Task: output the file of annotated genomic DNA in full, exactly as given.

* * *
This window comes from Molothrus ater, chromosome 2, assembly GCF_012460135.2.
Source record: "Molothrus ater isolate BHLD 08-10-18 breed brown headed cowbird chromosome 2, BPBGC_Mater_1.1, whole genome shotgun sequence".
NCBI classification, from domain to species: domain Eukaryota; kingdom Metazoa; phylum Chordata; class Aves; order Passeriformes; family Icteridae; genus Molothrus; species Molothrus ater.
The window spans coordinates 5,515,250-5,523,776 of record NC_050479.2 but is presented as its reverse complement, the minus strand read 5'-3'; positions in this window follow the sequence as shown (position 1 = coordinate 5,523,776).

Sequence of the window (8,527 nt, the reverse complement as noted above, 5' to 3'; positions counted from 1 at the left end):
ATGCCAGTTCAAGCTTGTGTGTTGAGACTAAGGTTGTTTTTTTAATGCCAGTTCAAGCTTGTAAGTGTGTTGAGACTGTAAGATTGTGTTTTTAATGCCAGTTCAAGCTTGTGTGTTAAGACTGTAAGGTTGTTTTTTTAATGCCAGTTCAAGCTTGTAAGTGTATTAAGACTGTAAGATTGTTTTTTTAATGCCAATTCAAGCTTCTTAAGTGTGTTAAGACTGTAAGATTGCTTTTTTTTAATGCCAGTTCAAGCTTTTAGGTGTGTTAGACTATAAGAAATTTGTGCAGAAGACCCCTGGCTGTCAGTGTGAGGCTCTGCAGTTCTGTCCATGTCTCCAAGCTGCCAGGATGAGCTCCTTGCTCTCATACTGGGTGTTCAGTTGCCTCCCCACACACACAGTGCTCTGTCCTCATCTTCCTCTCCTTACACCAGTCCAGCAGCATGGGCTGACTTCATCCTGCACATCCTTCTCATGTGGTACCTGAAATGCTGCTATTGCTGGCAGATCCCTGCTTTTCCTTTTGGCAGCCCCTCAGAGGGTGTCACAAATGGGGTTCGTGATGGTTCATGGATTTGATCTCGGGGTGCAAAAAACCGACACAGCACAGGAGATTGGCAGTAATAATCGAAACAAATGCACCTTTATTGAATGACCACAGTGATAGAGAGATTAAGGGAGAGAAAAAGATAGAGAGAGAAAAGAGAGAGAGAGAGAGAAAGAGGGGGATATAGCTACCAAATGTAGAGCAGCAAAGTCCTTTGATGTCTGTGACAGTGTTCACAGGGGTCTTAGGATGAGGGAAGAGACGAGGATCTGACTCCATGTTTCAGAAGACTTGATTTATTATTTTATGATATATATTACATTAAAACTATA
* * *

This window comes from Molothrus ater, chromosome 2, assembly GCF_012460135.2.
Source record: "Molothrus ater isolate BHLD 08-10-18 breed brown headed cowbird chromosome 2, BPBGC_Mater_1.1, whole genome shotgun sequence".
NCBI classification, from domain to species: domain Eukaryota; kingdom Metazoa; phylum Chordata; class Aves; order Passeriformes; family Icteridae; genus Molothrus; species Molothrus ater.
The window spans coordinates 5,515,250-5,523,776 of record NC_050479.2 but is presented as its reverse complement, the minus strand read 5'-3'; positions in this window follow the sequence as shown (position 1 = coordinate 5,523,776).

Sequence of the window (8,527 nt, the reverse complement as noted above, 5' to 3'; positions counted from 1 at the left end):
ATGCCAGTTCAAGCTTGTGTGTTGAGACTAAGGTTGTTTTTTTAATGCCAGTTCAAGCTTGTAAGTGTGTTGAGACTGTAAGATTGTGTTTTTAATGCCAGTTCAAGCTTGTGTGTTAAGACTGTAAGGTTGTTTTTTTAATGCCAGTTCAAGCTTGTAAGTGTATTAAGACTGTAAGATTGTTTTTTTAATGCCAATTCAAGCTTCTTAAGTGTGTTAAGACTGTAAGATTGCTTTTTTTTAATGCCAGTTCAAGCTTTTAGGTGTGTTAGACTATAAGAAATTTGTGCAGAAGACCCCTGGCTGTCAGTGTGAGGCTCTGCAGTTCTGTCCATGTCTCCAAGCTGCCAGGATGAGCTCCTTGCTCTCATACTGGGTGTTCAGTTGCCTCCCCACACACACAGTGCTCTGTCCTCATCTTCCTCTCCTTACACCAGTCCAGCAGCATGGGCTGACTTCATCCTGCACATCCTTCTCATGTGGTACCTGAAATGCTGCTATTGCTGGCAGATCCCTGCTTTTCCTTTTGGCAGCCCCTCAGAGGGTGTCACAAATGGGGTTCGTGATGGTTCATGGATTTGATCTCGGGGTGCAAAAAACCGACACAGCACAGGAGATTGGCAGTAATAATCGAAACAAATGCACCTTTATTGAATGACCACAGTGATAGAGAGATTAAGGGAGAGAAAAAGATAGAGAGAGAAAAGAGAGAGAGAGAGAGAAAGAGGGGGATATAGCTACCAAATGTAGAGCAGCAAAGTCCTTTGATGTCTGTGACAGTGTTCACAGGGGTCTTAGGATGAGGGAAGAGACGAGGATCTGACTCCATGTTTCAGAAGACTTGATTTATTATTTTATGATATATATTACATTAAAACTATA